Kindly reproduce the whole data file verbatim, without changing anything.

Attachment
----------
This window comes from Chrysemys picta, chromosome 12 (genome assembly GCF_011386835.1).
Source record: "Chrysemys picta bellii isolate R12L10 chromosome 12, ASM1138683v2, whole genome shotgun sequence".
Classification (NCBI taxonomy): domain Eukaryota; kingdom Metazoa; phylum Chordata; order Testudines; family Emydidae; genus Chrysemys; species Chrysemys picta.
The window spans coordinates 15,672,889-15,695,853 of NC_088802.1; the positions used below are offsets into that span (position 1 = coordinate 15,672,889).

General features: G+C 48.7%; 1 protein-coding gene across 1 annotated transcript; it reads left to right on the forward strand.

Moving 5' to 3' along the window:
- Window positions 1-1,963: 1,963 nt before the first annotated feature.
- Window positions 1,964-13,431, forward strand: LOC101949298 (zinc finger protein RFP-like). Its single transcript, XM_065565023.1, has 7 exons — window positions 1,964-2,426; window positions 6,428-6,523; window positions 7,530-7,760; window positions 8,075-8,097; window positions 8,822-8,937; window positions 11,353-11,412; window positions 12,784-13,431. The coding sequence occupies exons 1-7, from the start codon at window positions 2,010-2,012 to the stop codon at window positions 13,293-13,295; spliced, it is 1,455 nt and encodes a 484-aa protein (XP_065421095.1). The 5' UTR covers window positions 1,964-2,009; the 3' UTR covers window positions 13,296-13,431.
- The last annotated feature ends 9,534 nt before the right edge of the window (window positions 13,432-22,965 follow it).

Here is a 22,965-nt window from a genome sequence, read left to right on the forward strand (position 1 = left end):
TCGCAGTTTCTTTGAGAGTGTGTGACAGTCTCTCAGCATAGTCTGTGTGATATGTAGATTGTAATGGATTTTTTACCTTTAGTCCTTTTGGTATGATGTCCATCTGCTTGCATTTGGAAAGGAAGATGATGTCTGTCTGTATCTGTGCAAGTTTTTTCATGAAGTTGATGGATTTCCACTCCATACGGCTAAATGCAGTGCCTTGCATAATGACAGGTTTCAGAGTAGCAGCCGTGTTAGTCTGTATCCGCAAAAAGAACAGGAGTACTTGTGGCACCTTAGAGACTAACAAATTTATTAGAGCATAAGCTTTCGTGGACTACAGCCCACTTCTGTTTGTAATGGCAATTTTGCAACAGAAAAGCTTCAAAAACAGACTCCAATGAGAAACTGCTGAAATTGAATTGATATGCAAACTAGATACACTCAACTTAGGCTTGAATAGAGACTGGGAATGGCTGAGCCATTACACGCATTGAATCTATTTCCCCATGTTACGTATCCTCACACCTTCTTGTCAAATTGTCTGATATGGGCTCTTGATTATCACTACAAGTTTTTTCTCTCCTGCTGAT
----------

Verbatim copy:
This window comes from Chrysemys picta, chromosome 12 (genome assembly GCF_011386835.1).
Source record: "Chrysemys picta bellii isolate R12L10 chromosome 12, ASM1138683v2, whole genome shotgun sequence".
Classification (NCBI taxonomy): domain Eukaryota; kingdom Metazoa; phylum Chordata; order Testudines; family Emydidae; genus Chrysemys; species Chrysemys picta.
The window spans coordinates 15,672,889-15,695,853 of NC_088802.1; the positions used below are offsets into that span (position 1 = coordinate 15,672,889).

General features: G+C 48.7%; 1 protein-coding gene across 1 annotated transcript; it reads left to right on the forward strand.

Moving 5' to 3' along the window:
- Window positions 1-1,963: 1,963 nt before the first annotated feature.
- Window positions 1,964-13,431, forward strand: LOC101949298 (zinc finger protein RFP-like). Its single transcript, XM_065565023.1, has 7 exons — window positions 1,964-2,426; window positions 6,428-6,523; window positions 7,530-7,760; window positions 8,075-8,097; window positions 8,822-8,937; window positions 11,353-11,412; window positions 12,784-13,431. The coding sequence occupies exons 1-7, from the start codon at window positions 2,010-2,012 to the stop codon at window positions 13,293-13,295; spliced, it is 1,455 nt and encodes a 484-aa protein (XP_065421095.1). The 5' UTR covers window positions 1,964-2,009; the 3' UTR covers window positions 13,296-13,431.
- The last annotated feature ends 9,534 nt before the right edge of the window (window positions 13,432-22,965 follow it).

Here is a 22,965-nt window from a genome sequence, read left to right on the forward strand (position 1 = left end):
TCGCAGTTTCTTTGAGAGTGTGTGACAGTCTCTCAGCATAGTCTGTGTGATATGTAGATTGTAATGGATTTTTTACCTTTAGTCCTTTTGGTATGATGTCCATCTGCTTGCATTTGGAAAGGAAGATGATGTCTGTCTGTATCTGTGCAAGTTTTTTCATGAAGTTGATGGATTTCCACTCCATACGGCTAAATGCAGTGCCTTGCATAATGACAGGTTTCAGAGTAGCAGCCGTGTTAGTCTGTATCCGCAAAAAGAACAGGAGTACTTGTGGCACCTTAGAGACTAACAAATTTATTAGAGCATAAGCTTTCGTGGACTACAGCCCACTTCTGTTTGTAATGGCAATTTTGCAACAGAAAAGCTTCAAAAACAGACTCCAATGAGAAACTGCTGAAATTGAATTGATATGCAAACTAGATACACTCAACTTAGGCTTGAATAGAGACTGGGAATGGCTGAGCCATTACACGCATTGAATCTATTTCCCCATGTTACGTATCCTCACACCTTCTTGTCAAATTGTCTGATATGGGCTCTTGATTATCACTACAAGTTTTTTCTCTCCTGCTGAT